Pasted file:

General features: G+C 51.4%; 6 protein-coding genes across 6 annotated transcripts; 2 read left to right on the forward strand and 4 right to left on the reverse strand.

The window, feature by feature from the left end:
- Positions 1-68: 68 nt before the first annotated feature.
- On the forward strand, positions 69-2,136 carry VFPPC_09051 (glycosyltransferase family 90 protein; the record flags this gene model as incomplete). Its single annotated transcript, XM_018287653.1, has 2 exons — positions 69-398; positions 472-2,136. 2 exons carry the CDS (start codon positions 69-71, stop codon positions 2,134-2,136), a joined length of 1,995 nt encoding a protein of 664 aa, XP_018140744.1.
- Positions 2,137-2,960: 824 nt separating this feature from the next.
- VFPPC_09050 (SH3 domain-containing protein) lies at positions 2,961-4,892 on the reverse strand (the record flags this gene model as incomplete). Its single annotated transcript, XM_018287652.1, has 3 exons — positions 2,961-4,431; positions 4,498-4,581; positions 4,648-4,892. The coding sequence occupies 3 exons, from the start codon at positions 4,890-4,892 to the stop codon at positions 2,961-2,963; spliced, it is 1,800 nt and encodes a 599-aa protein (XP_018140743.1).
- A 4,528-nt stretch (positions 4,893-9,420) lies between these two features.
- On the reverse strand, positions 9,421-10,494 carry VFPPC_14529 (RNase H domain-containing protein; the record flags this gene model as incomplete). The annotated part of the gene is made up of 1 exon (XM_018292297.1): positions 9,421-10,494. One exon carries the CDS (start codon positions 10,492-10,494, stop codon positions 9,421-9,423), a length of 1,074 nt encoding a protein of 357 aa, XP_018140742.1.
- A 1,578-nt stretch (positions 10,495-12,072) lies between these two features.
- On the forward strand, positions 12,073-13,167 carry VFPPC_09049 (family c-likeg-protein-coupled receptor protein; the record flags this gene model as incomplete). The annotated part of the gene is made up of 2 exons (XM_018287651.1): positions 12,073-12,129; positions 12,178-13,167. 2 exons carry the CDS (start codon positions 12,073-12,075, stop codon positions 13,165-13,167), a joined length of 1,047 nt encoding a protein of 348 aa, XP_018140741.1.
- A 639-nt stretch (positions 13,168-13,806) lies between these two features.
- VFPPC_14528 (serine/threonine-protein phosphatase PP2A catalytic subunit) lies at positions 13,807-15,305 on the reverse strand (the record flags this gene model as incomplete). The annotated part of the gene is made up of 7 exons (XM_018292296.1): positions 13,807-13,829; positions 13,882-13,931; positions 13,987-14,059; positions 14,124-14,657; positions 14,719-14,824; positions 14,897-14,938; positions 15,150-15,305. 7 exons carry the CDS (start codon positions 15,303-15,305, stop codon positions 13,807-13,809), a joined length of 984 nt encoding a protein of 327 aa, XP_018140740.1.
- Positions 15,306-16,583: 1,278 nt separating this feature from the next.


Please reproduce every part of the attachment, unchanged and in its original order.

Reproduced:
General features: G+C 51.4%; 6 protein-coding genes across 6 annotated transcripts; 2 read left to right on the forward strand and 4 right to left on the reverse strand.

The window, feature by feature from the left end:
- Positions 1-68: 68 nt before the first annotated feature.
- On the forward strand, positions 69-2,136 carry VFPPC_09051 (glycosyltransferase family 90 protein; the record flags this gene model as incomplete). Its single annotated transcript, XM_018287653.1, has 2 exons — positions 69-398; positions 472-2,136. 2 exons carry the CDS (start codon positions 69-71, stop codon positions 2,134-2,136), a joined length of 1,995 nt encoding a protein of 664 aa, XP_018140744.1.
- Positions 2,137-2,960: 824 nt separating this feature from the next.
- VFPPC_09050 (SH3 domain-containing protein) lies at positions 2,961-4,892 on the reverse strand (the record flags this gene model as incomplete). Its single annotated transcript, XM_018287652.1, has 3 exons — positions 2,961-4,431; positions 4,498-4,581; positions 4,648-4,892. The coding sequence occupies 3 exons, from the start codon at positions 4,890-4,892 to the stop codon at positions 2,961-2,963; spliced, it is 1,800 nt and encodes a 599-aa protein (XP_018140743.1).
- A 4,528-nt stretch (positions 4,893-9,420) lies between these two features.
- On the reverse strand, positions 9,421-10,494 carry VFPPC_14529 (RNase H domain-containing protein; the record flags this gene model as incomplete). The annotated part of the gene is made up of 1 exon (XM_018292297.1): positions 9,421-10,494. One exon carries the CDS (start codon positions 10,492-10,494, stop codon positions 9,421-9,423), a length of 1,074 nt encoding a protein of 357 aa, XP_018140742.1.
- A 1,578-nt stretch (positions 10,495-12,072) lies between these two features.
- On the forward strand, positions 12,073-13,167 carry VFPPC_09049 (family c-likeg-protein-coupled receptor protein; the record flags this gene model as incomplete). The annotated part of the gene is made up of 2 exons (XM_018287651.1): positions 12,073-12,129; positions 12,178-13,167. 2 exons carry the CDS (start codon positions 12,073-12,075, stop codon positions 13,165-13,167), a joined length of 1,047 nt encoding a protein of 348 aa, XP_018140741.1.
- A 639-nt stretch (positions 13,168-13,806) lies between these two features.
- VFPPC_14528 (serine/threonine-protein phosphatase PP2A catalytic subunit) lies at positions 13,807-15,305 on the reverse strand (the record flags this gene model as incomplete). The annotated part of the gene is made up of 7 exons (XM_018292296.1): positions 13,807-13,829; positions 13,882-13,931; positions 13,987-14,059; positions 14,124-14,657; positions 14,719-14,824; positions 14,897-14,938; positions 15,150-15,305. 7 exons carry the CDS (start codon positions 15,303-15,305, stop codon positions 13,807-13,809), a joined length of 984 nt encoding a protein of 327 aa, XP_018140740.1.
- Positions 15,306-16,583: 1,278 nt separating this feature from the next.